Efficacy of thalidomide as immunossupressor in heterotopic heart transplantation

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Efficacy of thalidomide as immunossupressor in heterotopic heart transplantation

J. Batista Vieira de Carvalho, A. Petroianu, L.R. Alberti
Articole originale, no. 4, 2008
* Department of Surgery - Federal University of Minas Gerais and Department of Surgery - University of
* Department of Surgery - Federal University of Minas Gerais and Department of Surgery - University of

The current success of organ transplantation is due to advances in immunosuppressive therapy and to the adminstration of a wide variety of pharmacological agents. This progress has permitted a change from an initially cytotoxic treatment with high morbidity to a treatment based on the regulation of the immune response and the induction of immunological tolerance. The search for new effective immunosuppressive drugs with lower toxicity and fewer side effects represents a challenge and has been the subject of intense research (1, 2, 3, 4, 5, 6, 7).
A medication that seems to have an immunosuppressive action is thalidomide. This drug has proved to be valid for the treatment of graft-versus-host disease observed in bone marrow transplantation. Experimental studies have demonstrated the action of thalidomide as an immunosuppressive and anti-inflammatory drug in organ transplants and in the treatment of a series of diseases. In rats, the combination of thalidomide with cyclosporine was found to be effective both for the treatment and for prevention of episodes of heart allograft rejection after initial induction with cyclosporine (8, 9, 10, 11, 12, 13, 14, 15, 16, 17).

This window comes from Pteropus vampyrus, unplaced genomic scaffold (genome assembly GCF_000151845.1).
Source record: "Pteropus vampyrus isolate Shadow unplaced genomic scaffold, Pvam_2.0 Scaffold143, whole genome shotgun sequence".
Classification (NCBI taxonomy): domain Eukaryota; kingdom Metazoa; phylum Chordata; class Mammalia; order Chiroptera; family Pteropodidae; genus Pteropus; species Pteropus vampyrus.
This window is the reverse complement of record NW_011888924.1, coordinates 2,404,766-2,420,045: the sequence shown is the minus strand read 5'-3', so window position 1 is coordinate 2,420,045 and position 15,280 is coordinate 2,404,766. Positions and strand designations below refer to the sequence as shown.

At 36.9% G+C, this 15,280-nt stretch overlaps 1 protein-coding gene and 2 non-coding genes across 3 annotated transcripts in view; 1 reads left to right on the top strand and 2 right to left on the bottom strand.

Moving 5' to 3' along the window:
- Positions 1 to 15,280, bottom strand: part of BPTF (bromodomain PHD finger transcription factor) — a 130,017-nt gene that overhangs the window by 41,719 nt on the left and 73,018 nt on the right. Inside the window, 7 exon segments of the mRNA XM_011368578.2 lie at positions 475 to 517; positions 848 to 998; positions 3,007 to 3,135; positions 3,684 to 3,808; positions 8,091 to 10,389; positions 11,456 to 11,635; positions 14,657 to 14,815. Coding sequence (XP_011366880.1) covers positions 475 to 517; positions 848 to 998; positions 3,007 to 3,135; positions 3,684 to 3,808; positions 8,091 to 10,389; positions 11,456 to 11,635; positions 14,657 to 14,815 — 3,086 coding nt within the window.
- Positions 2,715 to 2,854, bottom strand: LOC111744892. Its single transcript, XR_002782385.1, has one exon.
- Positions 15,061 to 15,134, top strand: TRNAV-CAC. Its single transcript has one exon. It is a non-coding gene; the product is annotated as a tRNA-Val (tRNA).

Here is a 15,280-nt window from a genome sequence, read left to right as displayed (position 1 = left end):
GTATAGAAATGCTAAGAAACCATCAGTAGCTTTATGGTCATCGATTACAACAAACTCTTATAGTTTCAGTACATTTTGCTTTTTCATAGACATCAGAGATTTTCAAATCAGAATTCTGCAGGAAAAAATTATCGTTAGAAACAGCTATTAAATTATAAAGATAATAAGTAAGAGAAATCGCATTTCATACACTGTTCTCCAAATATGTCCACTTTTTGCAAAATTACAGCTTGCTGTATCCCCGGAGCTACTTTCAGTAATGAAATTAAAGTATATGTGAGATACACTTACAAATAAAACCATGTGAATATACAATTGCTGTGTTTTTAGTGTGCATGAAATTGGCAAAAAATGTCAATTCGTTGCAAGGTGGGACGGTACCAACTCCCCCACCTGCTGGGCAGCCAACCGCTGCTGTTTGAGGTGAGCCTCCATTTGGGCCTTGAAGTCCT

Thus, thalidomide may represent a new immunosuppressive pharmacological option to be used for the control of heart allografts. This agent may eventually reduce the need for other medications such as corticosteroids and may be used in combination with other immunosuppressive drugs, with special emphasis on cyclosporine and FK-506 (tacrolimus) (3, 7, 8, 9).
Thus, the purpose of this study was to evaluate the immunosuppressive action of thalidomide alone or in combination with cyclosporine in heterotopic heart transplantation.

Material and Methods
This study was conducted according to the guidelines of the Brazilian Code for Animal Experimentation (1988) and the ethical principles for animal research proposed by the Ethics Committee for Animal Experimentation of The Federal University of Minas Gerais and was approved by the Ethics Committee of the Department of Surgery of this University (18, 19).
Fifty adult mongrel rabbits of both sexes (32 males and 18 females) were used, 25 of them as donors and 25 as receivers. They were randomly selected from the veterinary farm in order to diminish the possibility of relationship. Their weight ranged from 1.8 to 2.4 kg (2.1 ± 1.8).